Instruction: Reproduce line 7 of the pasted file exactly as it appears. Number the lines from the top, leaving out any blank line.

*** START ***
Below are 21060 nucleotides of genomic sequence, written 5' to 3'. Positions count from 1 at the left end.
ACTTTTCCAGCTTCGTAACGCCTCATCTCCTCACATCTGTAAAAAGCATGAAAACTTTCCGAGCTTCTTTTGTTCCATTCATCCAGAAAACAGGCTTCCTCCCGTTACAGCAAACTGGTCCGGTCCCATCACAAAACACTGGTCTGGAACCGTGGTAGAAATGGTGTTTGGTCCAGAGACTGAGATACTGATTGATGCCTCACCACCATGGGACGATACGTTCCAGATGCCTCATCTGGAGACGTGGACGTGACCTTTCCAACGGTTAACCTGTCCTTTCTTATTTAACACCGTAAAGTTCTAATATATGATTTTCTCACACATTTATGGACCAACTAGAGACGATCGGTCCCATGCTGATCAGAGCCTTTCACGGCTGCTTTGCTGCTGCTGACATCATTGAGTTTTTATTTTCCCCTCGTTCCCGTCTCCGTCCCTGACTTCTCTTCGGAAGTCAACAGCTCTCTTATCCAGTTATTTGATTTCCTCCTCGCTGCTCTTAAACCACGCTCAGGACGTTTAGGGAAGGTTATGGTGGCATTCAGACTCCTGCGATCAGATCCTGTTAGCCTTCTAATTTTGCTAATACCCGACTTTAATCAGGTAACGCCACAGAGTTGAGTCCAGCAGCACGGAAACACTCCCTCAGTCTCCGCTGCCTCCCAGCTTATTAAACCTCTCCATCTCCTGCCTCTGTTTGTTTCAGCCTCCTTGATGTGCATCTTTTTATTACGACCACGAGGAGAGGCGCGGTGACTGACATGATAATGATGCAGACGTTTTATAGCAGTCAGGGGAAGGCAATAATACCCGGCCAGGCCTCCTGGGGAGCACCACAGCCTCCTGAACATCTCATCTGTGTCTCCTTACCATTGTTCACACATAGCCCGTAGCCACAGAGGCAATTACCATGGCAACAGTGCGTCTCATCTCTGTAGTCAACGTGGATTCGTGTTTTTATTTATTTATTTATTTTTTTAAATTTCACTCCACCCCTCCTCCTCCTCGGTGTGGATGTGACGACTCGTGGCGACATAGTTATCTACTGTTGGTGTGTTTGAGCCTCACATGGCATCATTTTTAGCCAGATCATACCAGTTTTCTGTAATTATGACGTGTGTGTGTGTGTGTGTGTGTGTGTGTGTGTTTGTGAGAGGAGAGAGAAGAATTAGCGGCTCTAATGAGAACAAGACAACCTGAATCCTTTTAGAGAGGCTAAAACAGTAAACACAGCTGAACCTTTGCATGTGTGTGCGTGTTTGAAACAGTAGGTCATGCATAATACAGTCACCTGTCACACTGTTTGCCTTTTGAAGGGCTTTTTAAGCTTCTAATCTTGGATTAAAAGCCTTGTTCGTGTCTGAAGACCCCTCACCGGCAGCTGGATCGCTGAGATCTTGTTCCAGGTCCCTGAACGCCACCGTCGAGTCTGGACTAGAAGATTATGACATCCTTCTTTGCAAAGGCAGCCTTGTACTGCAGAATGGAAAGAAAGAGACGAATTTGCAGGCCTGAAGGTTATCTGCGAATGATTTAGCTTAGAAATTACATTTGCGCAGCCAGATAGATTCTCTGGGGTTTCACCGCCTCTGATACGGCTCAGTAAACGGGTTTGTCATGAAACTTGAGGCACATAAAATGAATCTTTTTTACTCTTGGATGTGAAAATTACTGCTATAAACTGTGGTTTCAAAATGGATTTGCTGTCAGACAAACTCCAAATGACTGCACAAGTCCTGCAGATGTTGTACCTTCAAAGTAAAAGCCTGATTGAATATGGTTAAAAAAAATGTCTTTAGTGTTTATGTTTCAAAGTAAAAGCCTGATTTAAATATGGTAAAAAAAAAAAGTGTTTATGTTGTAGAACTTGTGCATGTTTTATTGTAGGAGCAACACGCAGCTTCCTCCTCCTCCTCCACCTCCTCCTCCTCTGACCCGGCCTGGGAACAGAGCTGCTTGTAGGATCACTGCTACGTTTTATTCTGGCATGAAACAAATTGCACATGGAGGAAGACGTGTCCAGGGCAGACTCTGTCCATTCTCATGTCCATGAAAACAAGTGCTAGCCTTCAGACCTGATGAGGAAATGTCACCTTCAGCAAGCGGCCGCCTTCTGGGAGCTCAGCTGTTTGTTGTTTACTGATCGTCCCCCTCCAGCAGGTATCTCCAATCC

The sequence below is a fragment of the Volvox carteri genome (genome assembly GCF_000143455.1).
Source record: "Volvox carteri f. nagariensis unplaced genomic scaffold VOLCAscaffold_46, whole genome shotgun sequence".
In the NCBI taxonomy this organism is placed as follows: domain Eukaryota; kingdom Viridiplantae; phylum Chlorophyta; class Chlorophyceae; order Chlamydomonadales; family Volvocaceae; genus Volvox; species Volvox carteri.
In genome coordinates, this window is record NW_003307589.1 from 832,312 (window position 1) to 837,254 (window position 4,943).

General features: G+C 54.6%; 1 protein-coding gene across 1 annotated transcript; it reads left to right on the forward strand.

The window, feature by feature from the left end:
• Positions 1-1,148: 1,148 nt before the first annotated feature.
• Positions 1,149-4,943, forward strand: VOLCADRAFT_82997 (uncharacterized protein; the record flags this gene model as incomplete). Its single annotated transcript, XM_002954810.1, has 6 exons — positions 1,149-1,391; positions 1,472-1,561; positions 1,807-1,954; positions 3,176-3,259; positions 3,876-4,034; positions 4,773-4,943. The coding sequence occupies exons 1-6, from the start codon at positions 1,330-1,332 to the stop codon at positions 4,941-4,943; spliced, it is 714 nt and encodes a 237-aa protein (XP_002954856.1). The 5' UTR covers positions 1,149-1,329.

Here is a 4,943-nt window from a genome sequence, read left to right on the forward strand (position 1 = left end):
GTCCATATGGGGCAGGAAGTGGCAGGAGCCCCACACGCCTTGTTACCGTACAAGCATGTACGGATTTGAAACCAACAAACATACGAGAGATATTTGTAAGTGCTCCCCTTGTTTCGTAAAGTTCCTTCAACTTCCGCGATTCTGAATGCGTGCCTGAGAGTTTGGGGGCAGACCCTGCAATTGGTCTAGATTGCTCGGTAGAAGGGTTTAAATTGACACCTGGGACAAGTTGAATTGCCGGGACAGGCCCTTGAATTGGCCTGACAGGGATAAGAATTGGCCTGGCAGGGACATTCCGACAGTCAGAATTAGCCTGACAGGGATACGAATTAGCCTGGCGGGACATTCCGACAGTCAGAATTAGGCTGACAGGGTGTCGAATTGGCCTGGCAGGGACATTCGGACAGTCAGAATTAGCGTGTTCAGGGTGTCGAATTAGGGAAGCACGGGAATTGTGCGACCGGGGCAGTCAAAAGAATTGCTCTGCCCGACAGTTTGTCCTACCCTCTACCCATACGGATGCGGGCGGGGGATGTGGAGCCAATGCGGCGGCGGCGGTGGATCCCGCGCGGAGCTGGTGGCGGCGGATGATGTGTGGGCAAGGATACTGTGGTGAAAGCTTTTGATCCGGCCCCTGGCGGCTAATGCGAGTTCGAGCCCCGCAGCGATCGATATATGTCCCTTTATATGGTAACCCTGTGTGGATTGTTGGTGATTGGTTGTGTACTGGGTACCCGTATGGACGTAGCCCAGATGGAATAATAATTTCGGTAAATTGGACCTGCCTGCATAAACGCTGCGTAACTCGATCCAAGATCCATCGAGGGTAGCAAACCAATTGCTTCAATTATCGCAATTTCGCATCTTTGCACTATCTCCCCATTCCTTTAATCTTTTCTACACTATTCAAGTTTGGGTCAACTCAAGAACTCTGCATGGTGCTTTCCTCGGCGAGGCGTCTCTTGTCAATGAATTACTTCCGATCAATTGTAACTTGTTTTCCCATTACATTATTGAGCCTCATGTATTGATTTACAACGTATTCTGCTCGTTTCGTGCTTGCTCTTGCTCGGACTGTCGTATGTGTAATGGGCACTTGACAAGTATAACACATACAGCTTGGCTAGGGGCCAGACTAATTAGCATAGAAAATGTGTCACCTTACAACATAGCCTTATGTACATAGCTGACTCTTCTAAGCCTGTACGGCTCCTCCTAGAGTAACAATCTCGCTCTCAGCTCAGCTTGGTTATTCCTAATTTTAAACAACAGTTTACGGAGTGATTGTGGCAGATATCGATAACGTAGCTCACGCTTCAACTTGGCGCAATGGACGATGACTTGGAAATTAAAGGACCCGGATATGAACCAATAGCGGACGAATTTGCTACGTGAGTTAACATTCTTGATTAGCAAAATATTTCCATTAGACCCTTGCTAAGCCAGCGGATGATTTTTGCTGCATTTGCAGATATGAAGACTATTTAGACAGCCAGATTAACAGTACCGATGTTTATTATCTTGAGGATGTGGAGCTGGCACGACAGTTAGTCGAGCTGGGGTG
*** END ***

General features: G+C 54.6%; 1 protein-coding gene across 1 annotated transcript; it reads left to right on the forward strand.